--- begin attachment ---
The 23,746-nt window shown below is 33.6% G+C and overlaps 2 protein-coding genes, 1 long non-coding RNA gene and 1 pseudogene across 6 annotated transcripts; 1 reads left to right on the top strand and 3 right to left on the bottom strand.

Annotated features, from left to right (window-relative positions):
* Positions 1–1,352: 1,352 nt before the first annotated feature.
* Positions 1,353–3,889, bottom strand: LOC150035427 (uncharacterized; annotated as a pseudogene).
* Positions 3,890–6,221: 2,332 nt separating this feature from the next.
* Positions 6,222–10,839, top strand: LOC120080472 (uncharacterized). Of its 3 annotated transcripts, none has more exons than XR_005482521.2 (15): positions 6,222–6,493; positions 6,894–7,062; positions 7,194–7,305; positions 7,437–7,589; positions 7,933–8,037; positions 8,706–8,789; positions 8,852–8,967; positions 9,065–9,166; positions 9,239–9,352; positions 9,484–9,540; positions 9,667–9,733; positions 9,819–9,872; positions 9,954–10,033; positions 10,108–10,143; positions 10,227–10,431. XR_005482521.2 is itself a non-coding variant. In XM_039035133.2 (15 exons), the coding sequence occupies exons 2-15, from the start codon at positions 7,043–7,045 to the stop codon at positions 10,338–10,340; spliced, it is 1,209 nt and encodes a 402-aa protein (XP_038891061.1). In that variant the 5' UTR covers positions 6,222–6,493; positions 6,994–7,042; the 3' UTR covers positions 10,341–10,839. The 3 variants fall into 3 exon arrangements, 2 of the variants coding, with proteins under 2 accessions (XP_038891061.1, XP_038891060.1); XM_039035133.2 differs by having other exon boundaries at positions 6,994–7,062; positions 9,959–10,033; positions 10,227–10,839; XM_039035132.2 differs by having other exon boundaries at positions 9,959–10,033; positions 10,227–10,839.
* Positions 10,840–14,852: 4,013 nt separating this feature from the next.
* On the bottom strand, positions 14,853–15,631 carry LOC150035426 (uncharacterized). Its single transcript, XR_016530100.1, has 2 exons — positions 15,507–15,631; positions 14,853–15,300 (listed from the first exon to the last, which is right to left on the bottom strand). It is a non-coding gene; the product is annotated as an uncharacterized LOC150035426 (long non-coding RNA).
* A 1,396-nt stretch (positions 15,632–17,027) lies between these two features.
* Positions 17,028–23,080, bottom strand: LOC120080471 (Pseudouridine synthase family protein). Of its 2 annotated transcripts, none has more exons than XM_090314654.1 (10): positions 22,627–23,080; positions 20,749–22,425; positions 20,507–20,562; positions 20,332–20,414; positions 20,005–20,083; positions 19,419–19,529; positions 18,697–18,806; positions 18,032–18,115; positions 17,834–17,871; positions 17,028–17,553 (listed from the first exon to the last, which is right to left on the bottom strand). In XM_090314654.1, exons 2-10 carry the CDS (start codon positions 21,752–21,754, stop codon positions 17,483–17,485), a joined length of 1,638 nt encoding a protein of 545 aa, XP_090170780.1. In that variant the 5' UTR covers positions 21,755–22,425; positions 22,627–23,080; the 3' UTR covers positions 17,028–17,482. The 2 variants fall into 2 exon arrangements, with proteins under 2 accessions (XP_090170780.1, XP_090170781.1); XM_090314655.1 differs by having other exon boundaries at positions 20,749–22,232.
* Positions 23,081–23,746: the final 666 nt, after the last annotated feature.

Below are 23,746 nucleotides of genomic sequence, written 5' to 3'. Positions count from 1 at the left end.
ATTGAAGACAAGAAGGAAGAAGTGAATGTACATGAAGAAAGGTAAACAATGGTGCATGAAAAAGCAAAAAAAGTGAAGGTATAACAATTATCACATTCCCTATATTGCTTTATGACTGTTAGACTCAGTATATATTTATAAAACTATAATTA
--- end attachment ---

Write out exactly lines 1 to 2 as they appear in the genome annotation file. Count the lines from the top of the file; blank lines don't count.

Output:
The 23,746-nt window shown below is 33.6% G+C and overlaps 2 protein-coding genes, 1 long non-coding RNA gene and 1 pseudogene across 6 annotated transcripts; 1 reads left to right on the top strand and 3 right to left on the bottom strand.

Annotated features, from left to right (window-relative positions):